Jim, a member of our Connecticut Chapter, is building a Grain surfboard and this blog will document his progress. Grain surfboards come in a do-it-yourself-kit with everything you need. You pick the type of board you want and then shape away with traditional hand tools. The best thing is, all boards come from Maine grown, sustainably harvested northern white cedar. Not do you shape a great surfboard, you also do it in an environmentally friendly way! For more information, go to the Grain Surfboards website.
Jim started by getting materials for the rocker table and getting organized. He says that he’ll definitelylearn a lot about basic woodwork stuff during the process. He already built the table, which was rather easy and started piecing together the frame and stringer (see pictures). “The cedar from Maine sure smells good…”
The rails are really hard at first for someone who hasn’t done this before. Jim recommends to anyone doing this to read the instructions many times over first. He did, and still had to go back and also email the Grain guys,who were a great help. For anywone that doesn’t have steam to get the rail strips to bend in the nose, Jim recommends using hot damp towels and slowly working them into position. Be patient. Jim cracked one rail but did a nice glue job repair that worked fine. The 2″ clamps work great for the first several rails, but he suggests investing in about 10 of the 3″ clamps for the last rails. The 2 inchers don’t reach well.
|“OK, so I got a little bored waiting for the glue to set up and tried a pic looking down the frame holes…”|
The last rail is in place – and pretty glued up – Jim will have to sand it off later. Next comes the challenge of figuring out how the internal blocking for the fin box sits around the keel. This isn’t explained in the instructions very well at all and it’s critical once the deck is glued on not to later wind up drilling into free space instead of wood where the fin box goes… Jim says he can’t wait to start shaving the rails flat for the top planks to glue on – then the real shaping begins!!!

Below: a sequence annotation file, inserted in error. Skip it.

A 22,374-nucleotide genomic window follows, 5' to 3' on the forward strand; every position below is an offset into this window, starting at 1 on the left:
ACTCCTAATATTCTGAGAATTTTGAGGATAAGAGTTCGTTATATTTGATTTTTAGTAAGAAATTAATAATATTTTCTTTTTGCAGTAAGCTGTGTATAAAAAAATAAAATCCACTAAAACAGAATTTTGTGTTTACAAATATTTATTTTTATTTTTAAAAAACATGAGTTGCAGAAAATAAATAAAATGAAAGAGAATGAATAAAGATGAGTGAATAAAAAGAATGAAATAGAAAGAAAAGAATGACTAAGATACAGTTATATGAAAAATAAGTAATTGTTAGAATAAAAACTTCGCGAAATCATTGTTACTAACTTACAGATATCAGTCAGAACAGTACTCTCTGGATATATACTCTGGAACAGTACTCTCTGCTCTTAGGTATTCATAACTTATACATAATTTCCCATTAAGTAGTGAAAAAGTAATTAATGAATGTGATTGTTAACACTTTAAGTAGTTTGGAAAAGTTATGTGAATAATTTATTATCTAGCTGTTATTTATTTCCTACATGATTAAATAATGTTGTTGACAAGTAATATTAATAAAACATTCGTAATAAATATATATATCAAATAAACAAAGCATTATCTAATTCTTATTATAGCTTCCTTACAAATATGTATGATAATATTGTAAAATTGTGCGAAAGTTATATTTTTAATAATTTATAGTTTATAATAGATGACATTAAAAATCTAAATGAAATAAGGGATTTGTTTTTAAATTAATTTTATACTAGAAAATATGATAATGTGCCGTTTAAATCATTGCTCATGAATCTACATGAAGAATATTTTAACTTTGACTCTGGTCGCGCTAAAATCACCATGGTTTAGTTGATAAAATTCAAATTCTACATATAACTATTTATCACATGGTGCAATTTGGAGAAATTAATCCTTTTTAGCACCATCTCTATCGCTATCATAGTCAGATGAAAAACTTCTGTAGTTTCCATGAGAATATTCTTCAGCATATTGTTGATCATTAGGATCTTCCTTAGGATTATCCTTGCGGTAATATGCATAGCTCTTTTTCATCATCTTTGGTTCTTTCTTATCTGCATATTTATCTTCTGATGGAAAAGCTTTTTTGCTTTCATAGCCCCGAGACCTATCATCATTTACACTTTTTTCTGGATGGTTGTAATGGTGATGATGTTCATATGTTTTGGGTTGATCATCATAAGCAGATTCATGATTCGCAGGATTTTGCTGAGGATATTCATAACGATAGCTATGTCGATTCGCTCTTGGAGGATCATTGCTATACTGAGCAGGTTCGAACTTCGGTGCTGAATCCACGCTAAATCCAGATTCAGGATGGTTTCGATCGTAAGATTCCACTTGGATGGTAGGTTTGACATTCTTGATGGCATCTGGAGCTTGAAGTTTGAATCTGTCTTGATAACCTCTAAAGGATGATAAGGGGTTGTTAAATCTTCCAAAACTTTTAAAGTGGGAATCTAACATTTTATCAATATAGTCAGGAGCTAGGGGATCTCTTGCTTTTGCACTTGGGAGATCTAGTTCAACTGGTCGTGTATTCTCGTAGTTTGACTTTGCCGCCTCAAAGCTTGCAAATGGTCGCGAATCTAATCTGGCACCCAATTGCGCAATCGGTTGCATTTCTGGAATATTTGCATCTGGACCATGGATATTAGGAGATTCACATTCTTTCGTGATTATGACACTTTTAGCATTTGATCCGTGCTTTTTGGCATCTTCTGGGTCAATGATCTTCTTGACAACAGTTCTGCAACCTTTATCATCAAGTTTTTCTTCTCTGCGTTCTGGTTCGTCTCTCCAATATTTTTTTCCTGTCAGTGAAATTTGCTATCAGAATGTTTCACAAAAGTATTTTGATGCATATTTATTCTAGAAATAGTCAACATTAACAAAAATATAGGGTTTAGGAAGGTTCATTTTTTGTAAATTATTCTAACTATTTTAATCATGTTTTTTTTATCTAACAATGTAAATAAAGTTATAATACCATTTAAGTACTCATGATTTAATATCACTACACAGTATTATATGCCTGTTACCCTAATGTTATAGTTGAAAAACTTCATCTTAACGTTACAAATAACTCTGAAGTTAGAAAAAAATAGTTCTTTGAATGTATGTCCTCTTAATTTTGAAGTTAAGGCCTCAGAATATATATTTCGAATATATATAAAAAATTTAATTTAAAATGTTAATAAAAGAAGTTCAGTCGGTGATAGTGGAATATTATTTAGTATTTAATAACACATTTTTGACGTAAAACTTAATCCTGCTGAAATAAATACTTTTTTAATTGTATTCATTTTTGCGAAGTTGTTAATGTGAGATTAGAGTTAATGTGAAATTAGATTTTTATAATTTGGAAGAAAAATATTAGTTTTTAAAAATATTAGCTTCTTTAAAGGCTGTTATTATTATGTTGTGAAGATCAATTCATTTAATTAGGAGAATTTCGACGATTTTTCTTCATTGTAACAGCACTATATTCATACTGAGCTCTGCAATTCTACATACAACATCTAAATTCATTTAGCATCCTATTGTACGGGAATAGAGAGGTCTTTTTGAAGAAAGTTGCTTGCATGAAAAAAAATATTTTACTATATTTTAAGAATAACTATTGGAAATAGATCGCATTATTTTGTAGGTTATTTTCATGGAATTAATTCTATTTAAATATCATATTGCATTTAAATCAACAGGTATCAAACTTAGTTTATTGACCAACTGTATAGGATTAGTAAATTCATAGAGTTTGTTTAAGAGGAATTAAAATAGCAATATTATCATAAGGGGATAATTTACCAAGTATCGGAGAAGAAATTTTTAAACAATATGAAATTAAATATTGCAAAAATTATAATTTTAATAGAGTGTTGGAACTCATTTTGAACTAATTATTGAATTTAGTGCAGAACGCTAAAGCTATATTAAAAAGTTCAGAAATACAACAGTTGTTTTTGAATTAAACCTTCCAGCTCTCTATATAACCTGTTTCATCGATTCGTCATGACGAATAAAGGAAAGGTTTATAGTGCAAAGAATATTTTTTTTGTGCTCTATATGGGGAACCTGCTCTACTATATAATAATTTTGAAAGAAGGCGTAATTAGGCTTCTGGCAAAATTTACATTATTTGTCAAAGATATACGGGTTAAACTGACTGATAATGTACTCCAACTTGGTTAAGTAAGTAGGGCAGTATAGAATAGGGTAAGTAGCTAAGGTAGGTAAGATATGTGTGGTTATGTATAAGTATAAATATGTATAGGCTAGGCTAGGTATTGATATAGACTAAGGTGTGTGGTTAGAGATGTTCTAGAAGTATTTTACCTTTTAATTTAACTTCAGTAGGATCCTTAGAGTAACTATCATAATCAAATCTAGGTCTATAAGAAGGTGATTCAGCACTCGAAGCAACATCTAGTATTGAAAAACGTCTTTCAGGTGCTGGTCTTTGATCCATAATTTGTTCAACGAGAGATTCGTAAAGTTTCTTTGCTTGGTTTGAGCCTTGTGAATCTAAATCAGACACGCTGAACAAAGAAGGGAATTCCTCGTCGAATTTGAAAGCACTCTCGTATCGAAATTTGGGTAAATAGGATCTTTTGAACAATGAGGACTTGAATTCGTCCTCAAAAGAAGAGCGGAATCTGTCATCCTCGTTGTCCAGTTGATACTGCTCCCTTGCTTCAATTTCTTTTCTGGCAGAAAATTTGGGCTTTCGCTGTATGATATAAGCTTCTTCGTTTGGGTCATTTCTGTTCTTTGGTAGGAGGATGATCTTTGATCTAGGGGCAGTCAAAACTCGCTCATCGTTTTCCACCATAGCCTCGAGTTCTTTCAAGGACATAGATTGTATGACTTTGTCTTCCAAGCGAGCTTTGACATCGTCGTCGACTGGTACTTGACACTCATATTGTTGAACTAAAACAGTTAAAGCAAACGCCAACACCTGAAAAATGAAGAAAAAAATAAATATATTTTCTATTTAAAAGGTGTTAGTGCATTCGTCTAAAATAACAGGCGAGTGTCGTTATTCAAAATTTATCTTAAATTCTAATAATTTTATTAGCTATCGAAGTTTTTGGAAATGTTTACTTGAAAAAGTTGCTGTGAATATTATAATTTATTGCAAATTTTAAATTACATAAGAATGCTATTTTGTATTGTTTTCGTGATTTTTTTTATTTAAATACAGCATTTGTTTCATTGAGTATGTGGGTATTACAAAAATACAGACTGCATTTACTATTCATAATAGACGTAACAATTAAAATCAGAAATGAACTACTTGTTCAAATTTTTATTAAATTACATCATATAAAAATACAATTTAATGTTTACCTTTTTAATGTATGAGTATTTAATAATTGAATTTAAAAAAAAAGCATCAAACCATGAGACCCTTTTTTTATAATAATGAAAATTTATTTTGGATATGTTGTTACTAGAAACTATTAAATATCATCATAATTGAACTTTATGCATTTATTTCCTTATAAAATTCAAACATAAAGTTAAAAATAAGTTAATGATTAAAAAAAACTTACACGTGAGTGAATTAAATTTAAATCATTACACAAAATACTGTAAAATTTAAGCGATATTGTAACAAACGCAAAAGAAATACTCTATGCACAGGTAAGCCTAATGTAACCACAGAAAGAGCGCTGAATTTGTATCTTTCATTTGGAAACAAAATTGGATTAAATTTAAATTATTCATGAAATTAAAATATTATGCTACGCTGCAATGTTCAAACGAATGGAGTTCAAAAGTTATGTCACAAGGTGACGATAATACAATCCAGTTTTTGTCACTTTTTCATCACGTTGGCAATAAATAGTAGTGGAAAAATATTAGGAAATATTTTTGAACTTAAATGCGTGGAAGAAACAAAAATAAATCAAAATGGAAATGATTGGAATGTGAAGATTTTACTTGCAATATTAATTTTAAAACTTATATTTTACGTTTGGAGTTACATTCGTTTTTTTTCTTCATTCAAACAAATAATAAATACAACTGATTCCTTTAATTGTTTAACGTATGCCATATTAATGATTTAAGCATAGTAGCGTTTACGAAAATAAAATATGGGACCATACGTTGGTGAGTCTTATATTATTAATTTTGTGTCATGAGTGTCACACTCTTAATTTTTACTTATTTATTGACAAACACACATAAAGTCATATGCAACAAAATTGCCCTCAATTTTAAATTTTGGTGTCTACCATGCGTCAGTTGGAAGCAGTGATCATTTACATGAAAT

If you’re interested in trying this yourself, Check out Rich Blundell’s Tree to Sea site. He designed much of the board work that is GSB today.
Things have been a little slow due to the weather. Jim’s basement is too cold to glass because the epoxy needs to be close to 60 degrees to set up well and with the space heater he can only heat the basement up to 57 degrees. So here’s a brief update: the board is railed and sanded and the fin box is cut and glued in.
- The nose came out surprisingly good – Jim was afraid that the top and bottom planks had left gaps, but no! The little space heater is cranking in the background.
- The wood looks great, even before it is cleaned and glassed…
- Jim didn’t have a router available, so he cut the fin box out with drill bits and then chisels. He made a template before of where he had glued the blocking inside the board, straddling the keel and framework, so he knew where to cut out without entering the hollow part of the board. It worked great! No holes!
- Jim taped around the fin box to keep excess material off the board, then he mixed up epoxy and some fine wood dust.
Time to start planning ahead – where to launch for the first ride? Maybe San Diego…..
Finally warm enough to glass! Jim decided to put the Grain logo on the deck. The vent plug will be to the left of it. The little blue dot is tape over the leash plug that comes up through from the fin box. This is the top deck, it has to dry overnight, then he can start on the bottom deck the next day. Jim says he’s learned a lot doing this so far and he has had a blast – he decided that he will definitely build another one in some time, maybe the 10 foot Waterlog. It will be easier because he already knows the little tricks along the way to make it look sharper. Comin’ down the home stretch!!! Last pics to follow soon!
“Here’s the final set of pictures! What a trip, finishing up with the last of the varnish. This has been a total blast from start to finish, finally! I loved every moment I spent working on this board and can’t wait for the first session with something I made. A big mahalo to anyone who’s followed along and offered words of encouragement. I’ve learned a lot in the process, about board making and about myself – trying to relearn patience and a quiet spirit. (Watch for an article in WindCheck on this board very soon, with obligatory CT SF plug.)”